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Omar Suleiman Seems To Be Egypt’s Military Pick For President

April 9, 2012

There is no doubt that the military rulers in Egypt are the players behind Omar Suleiman.  This is one of the nations that Americans need to have their eyes focused, as this election cycle in Egypt matters a great deal.

Mr. Suleiman, a retired general, could become a magnet for the support of Egyptians most unhappy with the revolt that ousted Mr. Mubarak. Although the uprising produced Egypt’s first free and fair parliamentary elections, it has also led to more than a year of continued street protests, soaring crime rates, an economy on the brink of collapse and an increase in the power of both moderate and conservative Islamists.

Although almost no one is calling for Mr. Mubarak’s release from confinement or for a restoration of his government, many long for order. And a few still whisper that it takes a strong hand to control a country like Egypt, with its high rates of poverty and illiteracy.

Mr. Suleiman’s closeness to Mr. Mubarak is hard to overstate, and he was often talked about, along with the former president’s son Gamal, as a potential successor. For decades, Mr. Suleiman was Mr. Mubarak’s closest adviser, often trusted with the most delicate matters, like Egypt’s talks with Israel and the Palestinians.

As chief of intelligence, Mr. Suleiman knew all the secrets of the old government, its friends and its enemies. American officials have said that on matters of foreign policy, talking to Mr. Suleiman was as good as talking to Mr. Mubarak himself, and State Department cables released by the antisecrecy group WikiLeaks show that Mr. Suleiman collaborated with the United States in the interrogation of people suspected of being terrorists. Torture was routine under the Mubarak government’s security services.

The cables also show that Mr. Suleiman equated the Muslim Brotherhood, the moderate Islamist group that now dominates the Egyptian Parliament, with dangerous radicalism. He shared the Mubarak government’s opposition to democratic reforms on the grounds that they would open Egypt to a takeover by the Brotherhood. In an American television interview in the days before Mr. Mubarak was forced from power, Mr. Suleiman said that Egypt was not ready for democracy.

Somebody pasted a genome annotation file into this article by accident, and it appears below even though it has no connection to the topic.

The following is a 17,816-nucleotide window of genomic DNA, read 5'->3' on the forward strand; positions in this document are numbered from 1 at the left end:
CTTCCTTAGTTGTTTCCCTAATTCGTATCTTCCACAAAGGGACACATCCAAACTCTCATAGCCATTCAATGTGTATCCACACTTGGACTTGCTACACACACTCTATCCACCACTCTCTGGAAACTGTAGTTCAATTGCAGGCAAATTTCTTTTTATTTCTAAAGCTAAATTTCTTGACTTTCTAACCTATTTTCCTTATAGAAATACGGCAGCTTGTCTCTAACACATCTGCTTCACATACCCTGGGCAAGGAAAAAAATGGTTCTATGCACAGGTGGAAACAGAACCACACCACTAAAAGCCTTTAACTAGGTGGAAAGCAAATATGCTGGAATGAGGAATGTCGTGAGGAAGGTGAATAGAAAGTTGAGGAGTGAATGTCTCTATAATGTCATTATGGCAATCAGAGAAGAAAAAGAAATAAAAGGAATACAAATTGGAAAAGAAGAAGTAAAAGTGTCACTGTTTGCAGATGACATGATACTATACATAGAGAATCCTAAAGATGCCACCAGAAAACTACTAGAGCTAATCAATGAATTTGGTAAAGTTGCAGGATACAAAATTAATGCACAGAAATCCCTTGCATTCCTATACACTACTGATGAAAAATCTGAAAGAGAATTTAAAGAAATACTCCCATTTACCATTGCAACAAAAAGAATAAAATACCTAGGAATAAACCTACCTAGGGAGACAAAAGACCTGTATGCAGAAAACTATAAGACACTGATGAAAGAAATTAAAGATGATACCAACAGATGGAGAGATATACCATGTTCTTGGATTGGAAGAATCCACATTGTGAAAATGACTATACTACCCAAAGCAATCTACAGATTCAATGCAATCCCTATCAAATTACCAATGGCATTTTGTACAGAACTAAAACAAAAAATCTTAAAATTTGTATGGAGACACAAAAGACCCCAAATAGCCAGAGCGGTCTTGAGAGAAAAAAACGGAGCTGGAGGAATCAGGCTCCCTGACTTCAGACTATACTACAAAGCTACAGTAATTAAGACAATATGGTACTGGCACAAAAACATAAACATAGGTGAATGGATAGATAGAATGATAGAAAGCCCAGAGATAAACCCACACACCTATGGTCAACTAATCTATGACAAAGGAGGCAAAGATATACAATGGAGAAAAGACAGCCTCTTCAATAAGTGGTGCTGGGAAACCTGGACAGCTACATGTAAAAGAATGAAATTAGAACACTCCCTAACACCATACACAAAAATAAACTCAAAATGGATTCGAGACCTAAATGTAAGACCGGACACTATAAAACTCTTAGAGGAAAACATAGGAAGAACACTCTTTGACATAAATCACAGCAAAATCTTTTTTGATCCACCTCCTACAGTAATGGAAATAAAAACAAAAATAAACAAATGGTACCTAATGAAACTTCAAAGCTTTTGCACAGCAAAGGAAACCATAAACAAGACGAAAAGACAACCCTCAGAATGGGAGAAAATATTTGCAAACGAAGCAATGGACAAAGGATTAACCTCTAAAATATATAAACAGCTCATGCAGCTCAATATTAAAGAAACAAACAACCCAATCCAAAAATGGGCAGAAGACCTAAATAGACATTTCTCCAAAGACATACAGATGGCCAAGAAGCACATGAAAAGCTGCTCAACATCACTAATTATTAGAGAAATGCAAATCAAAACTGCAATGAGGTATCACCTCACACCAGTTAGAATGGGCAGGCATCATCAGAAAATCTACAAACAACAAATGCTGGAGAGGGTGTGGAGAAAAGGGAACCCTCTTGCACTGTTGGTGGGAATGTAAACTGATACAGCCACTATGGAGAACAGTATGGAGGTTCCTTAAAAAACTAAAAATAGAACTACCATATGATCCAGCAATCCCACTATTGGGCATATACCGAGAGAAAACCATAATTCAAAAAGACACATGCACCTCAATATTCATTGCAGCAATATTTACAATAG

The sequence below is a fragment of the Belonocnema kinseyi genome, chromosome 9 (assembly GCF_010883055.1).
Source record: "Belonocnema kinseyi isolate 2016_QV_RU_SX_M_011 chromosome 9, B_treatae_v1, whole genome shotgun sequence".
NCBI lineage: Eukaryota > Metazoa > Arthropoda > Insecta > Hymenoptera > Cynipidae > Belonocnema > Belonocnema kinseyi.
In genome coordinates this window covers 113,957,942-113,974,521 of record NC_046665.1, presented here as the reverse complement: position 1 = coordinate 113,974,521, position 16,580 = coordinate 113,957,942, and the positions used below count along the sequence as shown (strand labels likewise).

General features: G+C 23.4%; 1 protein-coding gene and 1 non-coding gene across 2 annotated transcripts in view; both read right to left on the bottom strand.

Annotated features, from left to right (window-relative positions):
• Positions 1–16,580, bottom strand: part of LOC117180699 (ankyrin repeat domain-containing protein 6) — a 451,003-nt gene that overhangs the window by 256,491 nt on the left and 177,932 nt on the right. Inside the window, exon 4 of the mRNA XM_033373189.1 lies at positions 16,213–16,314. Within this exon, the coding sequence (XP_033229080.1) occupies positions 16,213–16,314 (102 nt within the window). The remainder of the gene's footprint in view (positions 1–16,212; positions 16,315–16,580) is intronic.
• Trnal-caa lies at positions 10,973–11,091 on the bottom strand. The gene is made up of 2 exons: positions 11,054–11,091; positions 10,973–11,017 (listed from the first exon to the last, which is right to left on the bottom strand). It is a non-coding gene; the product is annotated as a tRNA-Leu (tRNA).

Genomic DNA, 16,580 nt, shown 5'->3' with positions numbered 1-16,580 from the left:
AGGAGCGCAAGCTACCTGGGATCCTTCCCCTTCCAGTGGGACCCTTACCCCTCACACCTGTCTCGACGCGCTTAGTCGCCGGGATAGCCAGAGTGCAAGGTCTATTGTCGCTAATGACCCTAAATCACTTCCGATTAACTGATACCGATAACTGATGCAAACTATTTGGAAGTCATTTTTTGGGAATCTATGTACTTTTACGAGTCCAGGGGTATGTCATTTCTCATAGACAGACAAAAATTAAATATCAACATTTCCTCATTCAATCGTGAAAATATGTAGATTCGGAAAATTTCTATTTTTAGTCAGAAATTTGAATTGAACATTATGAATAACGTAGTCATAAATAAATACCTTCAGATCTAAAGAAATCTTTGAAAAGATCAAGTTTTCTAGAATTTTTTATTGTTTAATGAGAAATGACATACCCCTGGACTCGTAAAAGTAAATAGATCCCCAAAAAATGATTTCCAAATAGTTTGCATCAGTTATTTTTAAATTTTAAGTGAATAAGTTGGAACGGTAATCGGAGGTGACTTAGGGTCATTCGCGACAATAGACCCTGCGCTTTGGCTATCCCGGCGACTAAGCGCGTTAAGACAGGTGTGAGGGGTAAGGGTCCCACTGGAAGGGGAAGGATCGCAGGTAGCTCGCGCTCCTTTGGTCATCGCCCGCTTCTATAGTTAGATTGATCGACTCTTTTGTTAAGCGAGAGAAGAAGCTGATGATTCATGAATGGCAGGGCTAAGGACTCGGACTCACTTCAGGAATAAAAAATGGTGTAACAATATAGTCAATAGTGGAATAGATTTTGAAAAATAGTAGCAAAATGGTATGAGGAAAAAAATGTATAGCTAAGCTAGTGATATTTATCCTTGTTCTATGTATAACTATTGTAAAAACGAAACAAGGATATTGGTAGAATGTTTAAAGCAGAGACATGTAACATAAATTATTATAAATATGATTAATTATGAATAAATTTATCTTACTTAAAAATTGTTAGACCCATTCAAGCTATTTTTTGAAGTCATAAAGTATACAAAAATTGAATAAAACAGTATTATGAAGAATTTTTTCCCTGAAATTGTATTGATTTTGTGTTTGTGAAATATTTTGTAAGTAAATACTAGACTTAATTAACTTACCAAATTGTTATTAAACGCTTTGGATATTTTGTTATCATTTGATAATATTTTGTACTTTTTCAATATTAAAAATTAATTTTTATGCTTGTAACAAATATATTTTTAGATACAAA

After the uprising began, Mr. Mubarak said he would not run for re-election, and he named Mr. Suleiman his vice president, effectively tapping him to become the next president under Egypt’s old system of rigged elections. When Mr. Mubarak was forced to leave power by a council of generals to end the revolt, Mr. Suleiman announced the transfer on state television.

His speech appeared involuntary. A burly man — later identified as an air force officer — stood behind him, possibly to ensure that Mr. Suleiman delivered his lines, and the guardian became an Egyptian folk hero known as “the man behind Omar Suleiman.”

 

One Comment
  1. skip1930 permalink
    April 10, 2012 1:08 AM

    Sounds like one more ruthless military ruler taking over. A former chief of intelligence…

    And the Muslim Brotherhood, the moderate Islamist group that now dominates the Egyptian Parliament, with dangerous radicalism. He shared the Mubarak government’s opposition to democratic reforms on the grounds that they would open Egypt to a takeover by the Brotherhood.

    Well see what happens with ‘mob rule’? Egypt deserves no less than to be in total bloody hell for years.

    Sounds like Russia’s newly elected president, Putin. Former KGB director. Can anybody say Syria all over again?

    skip.

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